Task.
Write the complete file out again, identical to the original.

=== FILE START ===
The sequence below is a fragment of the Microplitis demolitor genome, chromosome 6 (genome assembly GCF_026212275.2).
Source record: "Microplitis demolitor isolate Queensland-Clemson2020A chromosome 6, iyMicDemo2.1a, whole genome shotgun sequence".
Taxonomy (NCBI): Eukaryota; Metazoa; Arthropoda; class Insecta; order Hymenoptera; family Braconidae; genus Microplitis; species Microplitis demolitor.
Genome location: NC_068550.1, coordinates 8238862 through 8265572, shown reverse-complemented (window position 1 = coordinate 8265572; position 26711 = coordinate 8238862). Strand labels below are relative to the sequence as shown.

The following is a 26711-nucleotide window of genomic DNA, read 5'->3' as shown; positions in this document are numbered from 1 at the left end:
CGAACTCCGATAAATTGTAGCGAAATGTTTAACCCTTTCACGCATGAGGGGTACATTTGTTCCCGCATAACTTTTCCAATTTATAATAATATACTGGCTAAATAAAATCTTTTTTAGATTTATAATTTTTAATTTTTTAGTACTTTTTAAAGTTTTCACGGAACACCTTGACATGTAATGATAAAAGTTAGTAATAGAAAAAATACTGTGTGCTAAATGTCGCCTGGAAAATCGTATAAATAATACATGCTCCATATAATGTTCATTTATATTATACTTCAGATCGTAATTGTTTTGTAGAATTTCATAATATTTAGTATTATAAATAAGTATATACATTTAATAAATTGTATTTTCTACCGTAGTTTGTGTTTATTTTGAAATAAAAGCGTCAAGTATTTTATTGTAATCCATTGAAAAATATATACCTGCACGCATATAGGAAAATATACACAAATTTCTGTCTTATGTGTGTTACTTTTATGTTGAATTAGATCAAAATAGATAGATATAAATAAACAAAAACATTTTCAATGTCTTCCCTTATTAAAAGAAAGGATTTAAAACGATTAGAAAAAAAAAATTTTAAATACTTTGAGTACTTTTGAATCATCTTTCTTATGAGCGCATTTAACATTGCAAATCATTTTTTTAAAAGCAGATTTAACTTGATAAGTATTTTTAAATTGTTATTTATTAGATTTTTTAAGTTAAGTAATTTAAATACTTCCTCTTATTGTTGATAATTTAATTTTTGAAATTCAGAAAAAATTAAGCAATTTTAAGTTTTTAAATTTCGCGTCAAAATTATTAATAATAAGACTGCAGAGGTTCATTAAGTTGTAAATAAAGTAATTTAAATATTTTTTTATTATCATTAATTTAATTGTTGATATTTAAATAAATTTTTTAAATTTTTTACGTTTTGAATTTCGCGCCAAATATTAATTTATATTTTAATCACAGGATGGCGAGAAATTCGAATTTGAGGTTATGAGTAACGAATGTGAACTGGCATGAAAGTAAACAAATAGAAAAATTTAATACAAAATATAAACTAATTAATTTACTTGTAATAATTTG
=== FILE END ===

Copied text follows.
The sequence below is a fragment of the Microplitis demolitor genome, chromosome 6 (genome assembly GCF_026212275.2).
Source record: "Microplitis demolitor isolate Queensland-Clemson2020A chromosome 6, iyMicDemo2.1a, whole genome shotgun sequence".
Taxonomy (NCBI): Eukaryota; Metazoa; Arthropoda; class Insecta; order Hymenoptera; family Braconidae; genus Microplitis; species Microplitis demolitor.
Genome location: NC_068550.1, coordinates 8238862 through 8265572, shown reverse-complemented (window position 1 = coordinate 8265572; position 26711 = coordinate 8238862). Strand labels below are relative to the sequence as shown.

The following is a 26711-nucleotide window of genomic DNA, read 5'->3' as shown; positions in this document are numbered from 1 at the left end:
CGAACTCCGATAAATTGTAGCGAAATGTTTAACCCTTTCACGCATGAGGGGTACATTTGTTCCCGCATAACTTTTCCAATTTATAATAATATACTGGCTAAATAAAATCTTTTTTAGATTTATAATTTTTAATTTTTTAGTACTTTTTAAAGTTTTCACGGAACACCTTGACATGTAATGATAAAAGTTAGTAATAGAAAAAATACTGTGTGCTAAATGTCGCCTGGAAAATCGTATAAATAATACATGCTCCATATAATGTTCATTTATATTATACTTCAGATCGTAATTGTTTTGTAGAATTTCATAATATTTAGTATTATAAATAAGTATATACATTTAATAAATTGTATTTTCTACCGTAGTTTGTGTTTATTTTGAAATAAAAGCGTCAAGTATTTTATTGTAATCCATTGAAAAATATATACCTGCACGCATATAGGAAAATATACACAAATTTCTGTCTTATGTGTGTTACTTTTATGTTGAATTAGATCAAAATAGATAGATATAAATAAACAAAAACATTTTCAATGTCTTCCCTTATTAAAAGAAAGGATTTAAAACGATTAGAAAAAAAAAATTTTAAATACTTTGAGTACTTTTGAATCATCTTTCTTATGAGCGCATTTAACATTGCAAATCATTTTTTTAAAAGCAGATTTAACTTGATAAGTATTTTTAAATTGTTATTTATTAGATTTTTTAAGTTAAGTAATTTAAATACTTCCTCTTATTGTTGATAATTTAATTTTTGAAATTCAGAAAAAATTAAGCAATTTTAAGTTTTTAAATTTCGCGTCAAAATTATTAATAATAAGACTGCAGAGGTTCATTAAGTTGTAAATAAAGTAATTTAAATATTTTTTTATTATCATTAATTTAATTGTTGATATTTAAATAAATTTTTTAAATTTTTTACGTTTTGAATTTCGCGCCAAATATTAATTTATATTTTAATCACAGGATGGCGAGAAATTCGAATTTGAGGTTATGAGTAACGAATGTGAACTGGCATGAAAGTAAACAAATAGAAAAATTTAATACAAAATATAAACTAATTAATTTACTTGTAATAATTTG